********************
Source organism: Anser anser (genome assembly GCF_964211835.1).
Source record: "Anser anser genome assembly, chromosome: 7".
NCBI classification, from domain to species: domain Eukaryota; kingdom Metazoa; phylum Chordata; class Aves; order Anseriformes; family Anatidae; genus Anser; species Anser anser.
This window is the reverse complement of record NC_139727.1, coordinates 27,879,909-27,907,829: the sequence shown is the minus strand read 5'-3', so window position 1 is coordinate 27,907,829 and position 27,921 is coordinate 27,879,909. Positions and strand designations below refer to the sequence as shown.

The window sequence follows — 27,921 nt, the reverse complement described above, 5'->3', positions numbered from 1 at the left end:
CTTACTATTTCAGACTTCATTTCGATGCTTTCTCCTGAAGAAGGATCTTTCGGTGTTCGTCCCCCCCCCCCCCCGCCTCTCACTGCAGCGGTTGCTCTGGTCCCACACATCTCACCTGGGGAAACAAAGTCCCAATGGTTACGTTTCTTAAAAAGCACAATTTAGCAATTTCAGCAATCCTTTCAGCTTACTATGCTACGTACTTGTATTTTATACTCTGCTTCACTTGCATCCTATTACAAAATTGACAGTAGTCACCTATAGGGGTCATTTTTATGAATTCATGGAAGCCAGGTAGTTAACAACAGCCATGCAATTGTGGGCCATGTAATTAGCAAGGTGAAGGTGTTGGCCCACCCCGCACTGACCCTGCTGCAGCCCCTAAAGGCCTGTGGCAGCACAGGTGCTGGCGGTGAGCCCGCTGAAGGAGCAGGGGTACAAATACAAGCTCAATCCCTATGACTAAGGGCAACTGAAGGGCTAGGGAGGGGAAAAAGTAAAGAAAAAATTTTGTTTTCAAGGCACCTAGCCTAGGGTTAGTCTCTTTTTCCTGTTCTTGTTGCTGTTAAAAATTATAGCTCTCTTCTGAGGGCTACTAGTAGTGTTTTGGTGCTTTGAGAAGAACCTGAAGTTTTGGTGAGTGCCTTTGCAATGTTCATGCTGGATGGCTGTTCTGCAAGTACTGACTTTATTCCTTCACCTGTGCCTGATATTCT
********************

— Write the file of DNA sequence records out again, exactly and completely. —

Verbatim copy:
Source organism: Anser anser (genome assembly GCF_964211835.1).
Source record: "Anser anser genome assembly, chromosome: 7".
NCBI classification, from domain to species: domain Eukaryota; kingdom Metazoa; phylum Chordata; class Aves; order Anseriformes; family Anatidae; genus Anser; species Anser anser.
This window is the reverse complement of record NC_139727.1, coordinates 27,879,909-27,907,829: the sequence shown is the minus strand read 5'-3', so window position 1 is coordinate 27,907,829 and position 27,921 is coordinate 27,879,909. Positions and strand designations below refer to the sequence as shown.

The window sequence follows — 27,921 nt, the reverse complement described above, 5'->3', positions numbered from 1 at the left end:
CTTACTATTTCAGACTTCATTTCGATGCTTTCTCCTGAAGAAGGATCTTTCGGTGTTCGTCCCCCCCCCCCCCCGCCTCTCACTGCAGCGGTTGCTCTGGTCCCACACATCTCACCTGGGGAAACAAAGTCCCAATGGTTACGTTTCTTAAAAAGCACAATTTAGCAATTTCAGCAATCCTTTCAGCTTACTATGCTACGTACTTGTATTTTATACTCTGCTTCACTTGCATCCTATTACAAAATTGACAGTAGTCACCTATAGGGGTCATTTTTATGAATTCATGGAAGCCAGGTAGTTAACAACAGCCATGCAATTGTGGGCCATGTAATTAGCAAGGTGAAGGTGTTGGCCCACCCCGCACTGACCCTGCTGCAGCCCCTAAAGGCCTGTGGCAGCACAGGTGCTGGCGGTGAGCCCGCTGAAGGAGCAGGGGTACAAATACAAGCTCAATCCCTATGACTAAGGGCAACTGAAGGGCTAGGGAGGGGAAAAAGTAAAGAAAAAATTTTGTTTTCAAGGCACCTAGCCTAGGGTTAGTCTCTTTTTCCTGTTCTTGTTGCTGTTAAAAATTATAGCTCTCTTCTGAGGGCTACTAGTAGTGTTTTGGTGCTTTGAGAAGAACCTGAAGTTTTGGTGAGTGCCTTTGCAATGTTCATGCTGGATGGCTGTTCTGCAAGTACTGACTTTATTCCTTCACCTGTGCCTGATATTCT